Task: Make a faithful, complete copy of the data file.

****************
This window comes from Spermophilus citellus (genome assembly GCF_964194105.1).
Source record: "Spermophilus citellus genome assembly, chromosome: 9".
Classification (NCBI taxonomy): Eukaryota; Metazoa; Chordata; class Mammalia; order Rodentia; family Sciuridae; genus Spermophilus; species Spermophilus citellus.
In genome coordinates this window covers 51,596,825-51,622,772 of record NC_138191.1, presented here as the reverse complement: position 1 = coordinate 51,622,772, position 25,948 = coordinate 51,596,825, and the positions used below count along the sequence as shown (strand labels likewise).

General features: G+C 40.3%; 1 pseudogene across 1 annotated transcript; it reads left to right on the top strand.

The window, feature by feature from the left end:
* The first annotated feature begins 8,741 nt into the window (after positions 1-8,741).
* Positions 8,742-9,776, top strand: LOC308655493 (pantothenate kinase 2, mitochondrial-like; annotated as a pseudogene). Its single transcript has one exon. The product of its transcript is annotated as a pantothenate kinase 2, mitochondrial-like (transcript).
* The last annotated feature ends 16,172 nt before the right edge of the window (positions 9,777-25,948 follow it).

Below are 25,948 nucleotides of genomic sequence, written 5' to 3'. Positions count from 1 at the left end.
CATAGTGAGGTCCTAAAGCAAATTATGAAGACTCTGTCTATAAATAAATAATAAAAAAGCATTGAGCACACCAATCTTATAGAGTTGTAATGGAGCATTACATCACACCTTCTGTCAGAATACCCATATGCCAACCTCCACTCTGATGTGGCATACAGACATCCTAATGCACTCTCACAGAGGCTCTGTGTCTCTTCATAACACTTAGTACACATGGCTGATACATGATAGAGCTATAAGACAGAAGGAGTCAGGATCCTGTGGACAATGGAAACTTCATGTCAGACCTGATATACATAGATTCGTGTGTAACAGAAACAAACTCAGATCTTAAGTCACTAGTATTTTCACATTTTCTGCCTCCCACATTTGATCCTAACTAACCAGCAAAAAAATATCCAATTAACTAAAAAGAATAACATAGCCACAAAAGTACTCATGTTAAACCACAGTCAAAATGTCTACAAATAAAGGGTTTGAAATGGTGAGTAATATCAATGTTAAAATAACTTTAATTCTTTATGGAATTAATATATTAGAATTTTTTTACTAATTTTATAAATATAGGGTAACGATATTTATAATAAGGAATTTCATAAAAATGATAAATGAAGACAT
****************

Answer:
This window comes from Spermophilus citellus (genome assembly GCF_964194105.1).
Source record: "Spermophilus citellus genome assembly, chromosome: 9".
Classification (NCBI taxonomy): Eukaryota; Metazoa; Chordata; class Mammalia; order Rodentia; family Sciuridae; genus Spermophilus; species Spermophilus citellus.
In genome coordinates this window covers 51,596,825-51,622,772 of record NC_138191.1, presented here as the reverse complement: position 1 = coordinate 51,622,772, position 25,948 = coordinate 51,596,825, and the positions used below count along the sequence as shown (strand labels likewise).

General features: G+C 40.3%; 1 pseudogene across 1 annotated transcript; it reads left to right on the top strand.

The window, feature by feature from the left end:
* The first annotated feature begins 8,741 nt into the window (after positions 1-8,741).
* Positions 8,742-9,776, top strand: LOC308655493 (pantothenate kinase 2, mitochondrial-like; annotated as a pseudogene). Its single transcript has one exon. The product of its transcript is annotated as a pantothenate kinase 2, mitochondrial-like (transcript).
* The last annotated feature ends 16,172 nt before the right edge of the window (positions 9,777-25,948 follow it).

Below are 25,948 nucleotides of genomic sequence, written 5' to 3'. Positions count from 1 at the left end.
CATAGTGAGGTCCTAAAGCAAATTATGAAGACTCTGTCTATAAATAAATAATAAAAAAGCATTGAGCACACCAATCTTATAGAGTTGTAATGGAGCATTACATCACACCTTCTGTCAGAATACCCATATGCCAACCTCCACTCTGATGTGGCATACAGACATCCTAATGCACTCTCACAGAGGCTCTGTGTCTCTTCATAACACTTAGTACACATGGCTGATACATGATAGAGCTATAAGACAGAAGGAGTCAGGATCCTGTGGACAATGGAAACTTCATGTCAGACCTGATATACATAGATTCGTGTGTAACAGAAACAAACTCAGATCTTAAGTCACTAGTATTTTCACATTTTCTGCCTCCCACATTTGATCCTAACTAACCAGCAAAAAAATATCCAATTAACTAAAAAGAATAACATAGCCACAAAAGTACTCATGTTAAACCACAGTCAAAATGTCTACAAATAAAGGGTTTGAAATGGTGAGTAATATCAATGTTAAAATAACTTTAATTCTTTATGGAATTAATATATTAGAATTTTTTTACTAATTTTATAAATATAGGGTAACGATATTTATAATAAGGAATTTCATAAAAATGATAAATGAAGACAT